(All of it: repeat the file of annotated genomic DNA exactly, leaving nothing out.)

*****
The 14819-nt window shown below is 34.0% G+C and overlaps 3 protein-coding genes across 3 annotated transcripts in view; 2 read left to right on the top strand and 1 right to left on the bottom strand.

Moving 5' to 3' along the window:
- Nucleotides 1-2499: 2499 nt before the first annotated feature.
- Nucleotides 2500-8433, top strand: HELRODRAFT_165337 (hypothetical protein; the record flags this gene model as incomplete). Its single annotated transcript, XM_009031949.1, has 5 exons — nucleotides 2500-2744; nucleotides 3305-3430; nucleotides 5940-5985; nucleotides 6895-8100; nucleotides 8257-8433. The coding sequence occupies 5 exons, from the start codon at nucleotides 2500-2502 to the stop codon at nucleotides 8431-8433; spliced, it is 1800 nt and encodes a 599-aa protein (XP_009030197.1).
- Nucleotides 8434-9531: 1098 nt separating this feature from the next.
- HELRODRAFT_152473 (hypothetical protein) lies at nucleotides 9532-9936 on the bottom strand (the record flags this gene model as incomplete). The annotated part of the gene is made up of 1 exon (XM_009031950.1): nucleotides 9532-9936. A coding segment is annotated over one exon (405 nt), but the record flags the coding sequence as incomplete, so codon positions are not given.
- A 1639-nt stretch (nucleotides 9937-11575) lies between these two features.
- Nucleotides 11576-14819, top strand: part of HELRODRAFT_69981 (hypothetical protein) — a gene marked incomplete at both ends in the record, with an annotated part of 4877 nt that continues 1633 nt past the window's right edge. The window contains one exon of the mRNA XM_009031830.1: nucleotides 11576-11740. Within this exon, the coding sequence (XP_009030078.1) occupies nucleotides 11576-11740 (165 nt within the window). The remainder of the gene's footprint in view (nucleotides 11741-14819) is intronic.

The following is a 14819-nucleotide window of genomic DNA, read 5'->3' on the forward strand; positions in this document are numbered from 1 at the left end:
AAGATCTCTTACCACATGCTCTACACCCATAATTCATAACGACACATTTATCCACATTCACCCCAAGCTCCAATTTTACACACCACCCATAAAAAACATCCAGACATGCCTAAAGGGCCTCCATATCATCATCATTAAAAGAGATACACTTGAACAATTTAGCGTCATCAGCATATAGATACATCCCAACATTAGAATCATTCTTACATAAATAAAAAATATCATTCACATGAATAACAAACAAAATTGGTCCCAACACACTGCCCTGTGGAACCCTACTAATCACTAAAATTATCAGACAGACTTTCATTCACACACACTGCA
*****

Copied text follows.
The 14819-nt window shown below is 34.0% G+C and overlaps 3 protein-coding genes across 3 annotated transcripts in view; 2 read left to right on the top strand and 1 right to left on the bottom strand.

Moving 5' to 3' along the window:
- Nucleotides 1-2499: 2499 nt before the first annotated feature.
- Nucleotides 2500-8433, top strand: HELRODRAFT_165337 (hypothetical protein; the record flags this gene model as incomplete). Its single annotated transcript, XM_009031949.1, has 5 exons — nucleotides 2500-2744; nucleotides 3305-3430; nucleotides 5940-5985; nucleotides 6895-8100; nucleotides 8257-8433. The coding sequence occupies 5 exons, from the start codon at nucleotides 2500-2502 to the stop codon at nucleotides 8431-8433; spliced, it is 1800 nt and encodes a 599-aa protein (XP_009030197.1).
- Nucleotides 8434-9531: 1098 nt separating this feature from the next.
- HELRODRAFT_152473 (hypothetical protein) lies at nucleotides 9532-9936 on the bottom strand (the record flags this gene model as incomplete). The annotated part of the gene is made up of 1 exon (XM_009031950.1): nucleotides 9532-9936. A coding segment is annotated over one exon (405 nt), but the record flags the coding sequence as incomplete, so codon positions are not given.
- A 1639-nt stretch (nucleotides 9937-11575) lies between these two features.
- Nucleotides 11576-14819, top strand: part of HELRODRAFT_69981 (hypothetical protein) — a gene marked incomplete at both ends in the record, with an annotated part of 4877 nt that continues 1633 nt past the window's right edge. The window contains one exon of the mRNA XM_009031830.1: nucleotides 11576-11740. Within this exon, the coding sequence (XP_009030078.1) occupies nucleotides 11576-11740 (165 nt within the window). The remainder of the gene's footprint in view (nucleotides 11741-14819) is intronic.

The following is a 14819-nucleotide window of genomic DNA, read 5'->3' on the forward strand; positions in this document are numbered from 1 at the left end:
AAGATCTCTTACCACATGCTCTACACCCATAATTCATAACGACACATTTATCCACATTCACCCCAAGCTCCAATTTTACACACCACCCATAAAAAACATCCAGACATGCCTAAAGGGCCTCCATATCATCATCATTAAAAGAGATACACTTGAACAATTTAGCGTCATCAGCATATAGATACATCCCAACATTAGAATCATTCTTACATAAATAAAAAATATCATTCACATGAATAACAAACAAAATTGGTCCCAACACACTGCCCTGTGGAACCCTACTAATCACTAAAATTATCAGACAGACTTTCATTCACACACACTGCA